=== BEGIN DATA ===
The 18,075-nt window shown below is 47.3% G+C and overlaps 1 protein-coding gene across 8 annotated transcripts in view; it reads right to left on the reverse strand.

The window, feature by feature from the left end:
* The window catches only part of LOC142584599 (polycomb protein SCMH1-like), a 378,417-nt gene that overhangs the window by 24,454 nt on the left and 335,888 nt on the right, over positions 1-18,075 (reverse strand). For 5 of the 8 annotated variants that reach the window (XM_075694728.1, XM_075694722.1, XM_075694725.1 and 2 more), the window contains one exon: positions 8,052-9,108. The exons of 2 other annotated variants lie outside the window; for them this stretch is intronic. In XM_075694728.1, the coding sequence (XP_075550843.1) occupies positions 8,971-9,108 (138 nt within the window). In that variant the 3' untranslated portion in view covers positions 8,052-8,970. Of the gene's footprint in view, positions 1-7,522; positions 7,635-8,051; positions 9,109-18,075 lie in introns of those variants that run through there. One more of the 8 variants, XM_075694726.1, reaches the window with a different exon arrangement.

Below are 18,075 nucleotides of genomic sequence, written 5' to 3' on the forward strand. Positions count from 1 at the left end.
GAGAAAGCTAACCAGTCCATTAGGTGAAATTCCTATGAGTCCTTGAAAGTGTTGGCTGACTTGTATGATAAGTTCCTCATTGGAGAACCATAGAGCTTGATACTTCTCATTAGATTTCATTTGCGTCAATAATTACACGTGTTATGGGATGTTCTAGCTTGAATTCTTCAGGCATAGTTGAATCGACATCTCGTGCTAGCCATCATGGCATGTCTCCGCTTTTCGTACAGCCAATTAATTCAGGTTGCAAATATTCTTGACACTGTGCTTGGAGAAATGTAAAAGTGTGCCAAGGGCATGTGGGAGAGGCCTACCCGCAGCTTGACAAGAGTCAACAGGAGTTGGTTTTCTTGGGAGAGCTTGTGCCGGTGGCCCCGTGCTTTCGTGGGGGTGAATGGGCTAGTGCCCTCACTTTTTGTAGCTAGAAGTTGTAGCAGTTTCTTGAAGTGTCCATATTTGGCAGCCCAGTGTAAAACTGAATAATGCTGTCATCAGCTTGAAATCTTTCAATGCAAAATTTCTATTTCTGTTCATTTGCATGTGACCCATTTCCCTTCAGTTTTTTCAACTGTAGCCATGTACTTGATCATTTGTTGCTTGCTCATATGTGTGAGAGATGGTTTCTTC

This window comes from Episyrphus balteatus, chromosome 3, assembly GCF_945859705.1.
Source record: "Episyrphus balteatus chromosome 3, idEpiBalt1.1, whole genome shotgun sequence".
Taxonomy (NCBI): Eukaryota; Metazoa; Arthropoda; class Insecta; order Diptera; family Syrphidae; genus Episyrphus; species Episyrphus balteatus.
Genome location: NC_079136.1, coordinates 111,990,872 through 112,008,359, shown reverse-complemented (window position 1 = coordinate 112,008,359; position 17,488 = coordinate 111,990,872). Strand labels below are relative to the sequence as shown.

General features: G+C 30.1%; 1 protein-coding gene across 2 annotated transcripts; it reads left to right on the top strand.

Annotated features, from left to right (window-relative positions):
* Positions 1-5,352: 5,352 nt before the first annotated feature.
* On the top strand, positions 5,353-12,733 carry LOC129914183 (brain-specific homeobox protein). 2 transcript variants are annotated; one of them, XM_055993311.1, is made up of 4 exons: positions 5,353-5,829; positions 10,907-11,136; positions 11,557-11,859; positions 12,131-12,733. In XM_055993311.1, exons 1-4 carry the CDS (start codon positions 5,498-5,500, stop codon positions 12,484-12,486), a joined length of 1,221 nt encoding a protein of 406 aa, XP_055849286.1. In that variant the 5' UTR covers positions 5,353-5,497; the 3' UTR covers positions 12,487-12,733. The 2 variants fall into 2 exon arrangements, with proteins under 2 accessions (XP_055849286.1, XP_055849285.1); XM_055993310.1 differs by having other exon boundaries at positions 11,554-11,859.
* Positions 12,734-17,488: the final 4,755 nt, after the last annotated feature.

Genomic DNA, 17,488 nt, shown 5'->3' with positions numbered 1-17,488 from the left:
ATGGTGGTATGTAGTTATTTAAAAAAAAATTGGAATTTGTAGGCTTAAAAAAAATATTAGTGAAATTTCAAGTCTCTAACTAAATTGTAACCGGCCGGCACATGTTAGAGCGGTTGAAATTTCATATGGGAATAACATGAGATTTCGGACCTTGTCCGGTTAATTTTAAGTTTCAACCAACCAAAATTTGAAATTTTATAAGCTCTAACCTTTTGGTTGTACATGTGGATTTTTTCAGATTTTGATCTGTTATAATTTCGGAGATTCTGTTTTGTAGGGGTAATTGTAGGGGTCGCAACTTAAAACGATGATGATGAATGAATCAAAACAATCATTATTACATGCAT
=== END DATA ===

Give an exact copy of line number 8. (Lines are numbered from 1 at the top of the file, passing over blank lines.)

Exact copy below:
Taxonomy (NCBI): Eukaryota; Metazoa; Arthropoda; class Insecta; order Diptera; family Syrphidae; genus Episyrphus; species Episyrphus balteatus.